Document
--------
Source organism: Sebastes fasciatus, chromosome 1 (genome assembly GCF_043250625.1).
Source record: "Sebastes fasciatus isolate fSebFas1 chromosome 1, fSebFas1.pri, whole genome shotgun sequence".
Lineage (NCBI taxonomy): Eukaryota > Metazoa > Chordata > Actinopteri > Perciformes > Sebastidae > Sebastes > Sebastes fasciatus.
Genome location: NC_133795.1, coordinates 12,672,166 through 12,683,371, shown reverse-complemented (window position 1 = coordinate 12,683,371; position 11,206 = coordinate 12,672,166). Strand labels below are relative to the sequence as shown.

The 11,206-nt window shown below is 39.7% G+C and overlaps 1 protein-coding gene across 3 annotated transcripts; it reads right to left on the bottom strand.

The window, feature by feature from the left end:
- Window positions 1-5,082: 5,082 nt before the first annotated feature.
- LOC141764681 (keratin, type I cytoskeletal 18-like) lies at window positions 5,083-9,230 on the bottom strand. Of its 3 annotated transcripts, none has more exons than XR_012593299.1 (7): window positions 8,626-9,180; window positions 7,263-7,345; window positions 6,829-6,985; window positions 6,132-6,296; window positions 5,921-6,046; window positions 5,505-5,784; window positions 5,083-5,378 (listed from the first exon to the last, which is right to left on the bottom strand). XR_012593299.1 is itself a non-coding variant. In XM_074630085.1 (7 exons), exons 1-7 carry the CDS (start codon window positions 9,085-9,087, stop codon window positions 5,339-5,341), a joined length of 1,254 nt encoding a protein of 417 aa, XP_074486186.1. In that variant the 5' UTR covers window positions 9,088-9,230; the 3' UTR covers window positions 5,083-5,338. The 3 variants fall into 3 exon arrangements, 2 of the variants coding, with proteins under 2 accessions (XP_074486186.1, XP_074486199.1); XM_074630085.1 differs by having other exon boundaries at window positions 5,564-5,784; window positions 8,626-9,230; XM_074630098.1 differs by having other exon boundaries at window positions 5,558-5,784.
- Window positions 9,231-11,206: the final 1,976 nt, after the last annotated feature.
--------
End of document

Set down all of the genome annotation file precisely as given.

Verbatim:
Source organism: Sebastes fasciatus, chromosome 1 (genome assembly GCF_043250625.1).
Source record: "Sebastes fasciatus isolate fSebFas1 chromosome 1, fSebFas1.pri, whole genome shotgun sequence".
Lineage (NCBI taxonomy): Eukaryota > Metazoa > Chordata > Actinopteri > Perciformes > Sebastidae > Sebastes > Sebastes fasciatus.
Genome location: NC_133795.1, coordinates 12,672,166 through 12,683,371, shown reverse-complemented (window position 1 = coordinate 12,683,371; position 11,206 = coordinate 12,672,166). Strand labels below are relative to the sequence as shown.

The 11,206-nt window shown below is 39.7% G+C and overlaps 1 protein-coding gene across 3 annotated transcripts; it reads right to left on the bottom strand.

The window, feature by feature from the left end:
- Window positions 1-5,082: 5,082 nt before the first annotated feature.
- LOC141764681 (keratin, type I cytoskeletal 18-like) lies at window positions 5,083-9,230 on the bottom strand. Of its 3 annotated transcripts, none has more exons than XR_012593299.1 (7): window positions 8,626-9,180; window positions 7,263-7,345; window positions 6,829-6,985; window positions 6,132-6,296; window positions 5,921-6,046; window positions 5,505-5,784; window positions 5,083-5,378 (listed from the first exon to the last, which is right to left on the bottom strand). XR_012593299.1 is itself a non-coding variant. In XM_074630085.1 (7 exons), exons 1-7 carry the CDS (start codon window positions 9,085-9,087, stop codon window positions 5,339-5,341), a joined length of 1,254 nt encoding a protein of 417 aa, XP_074486186.1. In that variant the 5' UTR covers window positions 9,088-9,230; the 3' UTR covers window positions 5,083-5,338. The 3 variants fall into 3 exon arrangements, 2 of the variants coding, with proteins under 2 accessions (XP_074486186.1, XP_074486199.1); XM_074630085.1 differs by having other exon boundaries at window positions 5,564-5,784; window positions 8,626-9,230; XM_074630098.1 differs by having other exon boundaries at window positions 5,558-5,784.
- Window positions 9,231-11,206: the final 1,976 nt, after the last annotated feature.